Closed Auditions

Closed auditions are simple and intimate. It’s just the student and the artistic staff, so each student receives one-on-one attention. A major pro of closed auditions is that students are generally way less nervous auditioning for just the artistic staff, without the added pressure of auditioning in front of their friends and classmates. If your students are particularly nervous or anxious about presenting their auditions, this method might be your best bet.

In closed auditions, you can make and post/send out a running order schedule for students, and it saves them a lot of time because they only have to attend for the length of time they’re assigned to complete the audition (generally between 5–15 minutes, depending on the time available and the number of students who are auditioning).

Another pro is that it’s much easier to give students comments and feedback right away, and even have students try again and apply the notes (as time permits). Or, you might have them do an additional cold reading from the script. With closed auditions, you don’t necessarily have to have every student do a cold read or present their audition again in a different style; you can tailor each student’s audition to best suit them and their abilities.

With closed auditions, students only know how they themselves did. They can, of course, talk with each other about how they think they did, but they won’t know exactly what happened in everyone else’s audition. That can be advantageous, as you can cast the show any way you please and the only ones who know exactly what went on “in the room where it happens” is the artistic team.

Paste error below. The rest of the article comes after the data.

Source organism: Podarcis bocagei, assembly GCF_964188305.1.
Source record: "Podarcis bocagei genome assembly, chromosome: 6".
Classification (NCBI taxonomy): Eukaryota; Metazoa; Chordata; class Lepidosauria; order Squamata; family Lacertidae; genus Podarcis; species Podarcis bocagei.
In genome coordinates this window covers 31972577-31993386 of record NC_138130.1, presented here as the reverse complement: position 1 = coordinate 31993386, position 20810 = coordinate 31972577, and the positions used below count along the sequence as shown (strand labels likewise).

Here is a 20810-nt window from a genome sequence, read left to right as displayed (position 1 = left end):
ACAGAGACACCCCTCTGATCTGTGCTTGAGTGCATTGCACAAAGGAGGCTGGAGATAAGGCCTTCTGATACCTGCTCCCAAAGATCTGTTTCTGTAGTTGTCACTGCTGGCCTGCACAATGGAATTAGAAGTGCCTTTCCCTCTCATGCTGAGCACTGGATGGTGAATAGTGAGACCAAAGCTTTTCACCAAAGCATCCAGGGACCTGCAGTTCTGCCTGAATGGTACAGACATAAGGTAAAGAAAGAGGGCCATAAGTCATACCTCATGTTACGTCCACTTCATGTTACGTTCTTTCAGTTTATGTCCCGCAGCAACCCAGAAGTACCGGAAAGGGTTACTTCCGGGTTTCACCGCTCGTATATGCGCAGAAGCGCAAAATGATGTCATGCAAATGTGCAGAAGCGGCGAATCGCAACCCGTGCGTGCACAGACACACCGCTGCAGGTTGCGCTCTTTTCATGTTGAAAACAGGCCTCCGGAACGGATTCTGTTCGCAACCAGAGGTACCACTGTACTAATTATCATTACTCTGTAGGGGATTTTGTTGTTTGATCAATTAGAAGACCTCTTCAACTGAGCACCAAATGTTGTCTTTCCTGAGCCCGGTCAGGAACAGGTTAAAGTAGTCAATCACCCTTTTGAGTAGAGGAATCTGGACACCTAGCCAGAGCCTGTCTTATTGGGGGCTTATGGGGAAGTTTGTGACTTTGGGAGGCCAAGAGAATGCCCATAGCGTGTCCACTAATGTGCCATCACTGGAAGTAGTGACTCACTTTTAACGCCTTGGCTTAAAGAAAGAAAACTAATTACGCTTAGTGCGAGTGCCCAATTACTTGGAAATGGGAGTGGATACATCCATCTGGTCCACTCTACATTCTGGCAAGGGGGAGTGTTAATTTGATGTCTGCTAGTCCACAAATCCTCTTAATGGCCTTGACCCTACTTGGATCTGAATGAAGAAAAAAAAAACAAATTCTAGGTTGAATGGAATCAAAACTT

One disadvantage of closed auditions is that you’ll have to schedule an additional day of auditions if you wish to have students do any group work or chemistry reads. You run the risk of a student not being available for the additional day and worrying that this might jeopardize their chances of being cast or getting a good role.

You’ll also need more resources for closed auditions. You’ll need a second location for students to sit in while they’re waiting, with adequate seating for all the students. You’ll also need at least two additional staff members: an audition assistant to supervise students who are in the waiting area, and if you are the solo member of the artistic team, you may wish to have an additional staff member present so you are not alone in a room with a student behind a closed door.

You may wish to poll your students to find out which audition method they prefer and why. Click the giveaway below to download a resource with discussion and reflection questions for you and your students.


Additional Resources:

How Do You Cast School Plays?
Round-Up: Best Casting Advice for Fellow Directors
Pros & Cons of Double Casting
How to Practice Cold Reading


Click here to get a free discussion and reflection resource.
Download For Free

Related Articles

Casting Challenge: Not Enough Actors!
Casting Challenge: Not Enough Actors!
Three “Get to Know You” Games
Three “Get to Know You” Games
How Do You Cast School Plays?
How Do You Cast School Plays?

Audition Toolkit

by Lindsay Price, Craig Mason, and Kerry Hishon

Teach students to present their best selves in an audition situation with The Audition Toolkit - complete with articles, exercises, tips and more for both teachers and students.

Enjoy a Front Row Seat to Our Newsletter!

Subscribe for our exciting updates, insights, teaching resources, and new script releases. Plus, sign up now and get 4 plays and 2 lesson plans for FREE!

Theatrefolk - The Drama Teacher Resource Company
Theatrefolk is the Drama Teacher Resource Company. We are your one stop shop for Plays, Resources, and Curriculum Support - all specifically designed for High School and Middle School drama teachers.
Follow Us!
Drama Teacher Academy
Copyright © 1995-2024